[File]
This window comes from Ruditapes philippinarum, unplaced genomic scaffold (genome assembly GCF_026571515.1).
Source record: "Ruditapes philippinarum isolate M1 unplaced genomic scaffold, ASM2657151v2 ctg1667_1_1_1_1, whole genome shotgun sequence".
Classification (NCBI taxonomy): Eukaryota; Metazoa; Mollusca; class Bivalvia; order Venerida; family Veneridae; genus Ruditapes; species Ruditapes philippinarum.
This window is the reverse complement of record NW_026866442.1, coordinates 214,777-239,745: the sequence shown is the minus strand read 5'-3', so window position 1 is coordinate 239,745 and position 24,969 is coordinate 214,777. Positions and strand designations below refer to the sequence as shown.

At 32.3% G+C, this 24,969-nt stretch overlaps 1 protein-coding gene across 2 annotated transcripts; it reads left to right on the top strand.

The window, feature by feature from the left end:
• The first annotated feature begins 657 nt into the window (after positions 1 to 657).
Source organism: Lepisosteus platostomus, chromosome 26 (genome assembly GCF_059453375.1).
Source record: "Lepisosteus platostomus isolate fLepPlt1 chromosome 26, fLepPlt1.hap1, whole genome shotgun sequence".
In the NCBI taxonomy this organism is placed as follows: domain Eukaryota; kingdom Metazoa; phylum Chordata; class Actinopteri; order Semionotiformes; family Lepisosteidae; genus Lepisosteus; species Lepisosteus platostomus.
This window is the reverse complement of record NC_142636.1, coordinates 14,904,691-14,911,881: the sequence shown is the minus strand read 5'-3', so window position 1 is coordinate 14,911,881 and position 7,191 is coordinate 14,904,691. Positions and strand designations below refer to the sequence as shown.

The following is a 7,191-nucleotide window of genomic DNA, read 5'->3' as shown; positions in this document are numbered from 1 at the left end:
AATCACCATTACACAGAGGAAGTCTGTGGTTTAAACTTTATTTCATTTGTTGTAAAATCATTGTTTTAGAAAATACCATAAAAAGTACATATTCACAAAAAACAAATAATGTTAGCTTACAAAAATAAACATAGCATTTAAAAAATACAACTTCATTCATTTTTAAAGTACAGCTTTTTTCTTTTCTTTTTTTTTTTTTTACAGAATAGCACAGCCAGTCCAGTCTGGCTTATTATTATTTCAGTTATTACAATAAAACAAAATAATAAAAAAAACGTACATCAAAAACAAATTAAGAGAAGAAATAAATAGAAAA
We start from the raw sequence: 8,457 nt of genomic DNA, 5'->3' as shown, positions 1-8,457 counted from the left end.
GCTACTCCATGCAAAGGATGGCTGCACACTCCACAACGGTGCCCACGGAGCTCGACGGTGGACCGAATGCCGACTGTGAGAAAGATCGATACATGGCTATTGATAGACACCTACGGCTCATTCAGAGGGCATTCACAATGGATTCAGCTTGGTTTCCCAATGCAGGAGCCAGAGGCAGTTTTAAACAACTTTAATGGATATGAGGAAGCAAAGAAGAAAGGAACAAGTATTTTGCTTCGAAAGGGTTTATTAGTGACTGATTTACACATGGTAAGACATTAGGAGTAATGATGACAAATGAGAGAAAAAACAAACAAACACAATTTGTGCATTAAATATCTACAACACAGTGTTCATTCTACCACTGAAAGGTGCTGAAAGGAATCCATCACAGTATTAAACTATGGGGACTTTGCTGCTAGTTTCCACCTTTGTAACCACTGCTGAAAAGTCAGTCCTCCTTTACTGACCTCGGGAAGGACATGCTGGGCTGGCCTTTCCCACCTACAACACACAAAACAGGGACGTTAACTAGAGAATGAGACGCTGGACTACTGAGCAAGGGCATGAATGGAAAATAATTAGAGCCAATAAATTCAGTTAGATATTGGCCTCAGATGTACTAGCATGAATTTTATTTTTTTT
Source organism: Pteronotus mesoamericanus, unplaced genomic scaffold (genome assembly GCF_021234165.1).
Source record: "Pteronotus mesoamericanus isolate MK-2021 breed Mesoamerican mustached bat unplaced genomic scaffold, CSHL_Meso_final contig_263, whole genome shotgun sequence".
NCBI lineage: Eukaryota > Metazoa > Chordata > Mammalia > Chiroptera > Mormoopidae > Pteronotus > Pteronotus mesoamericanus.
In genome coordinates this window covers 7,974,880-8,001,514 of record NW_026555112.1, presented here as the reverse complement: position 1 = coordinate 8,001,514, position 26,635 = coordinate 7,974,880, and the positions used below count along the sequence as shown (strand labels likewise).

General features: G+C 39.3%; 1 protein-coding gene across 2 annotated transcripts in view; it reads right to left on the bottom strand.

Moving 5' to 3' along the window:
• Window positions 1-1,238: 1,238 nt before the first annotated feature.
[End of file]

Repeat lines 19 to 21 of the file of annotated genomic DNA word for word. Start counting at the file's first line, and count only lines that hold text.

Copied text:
In genome coordinates this window covers 7,974,880-8,001,514 of record NW_026555112.1, presented here as the reverse complement: position 1 = coordinate 8,001,514, position 26,635 = coordinate 7,974,880, and the positions used below count along the sequence as shown (strand labels likewise).

General features: G+C 39.3%; 1 protein-coding gene across 2 annotated transcripts in view; it reads right to left on the bottom strand.

Moving 5' to 3' along the window: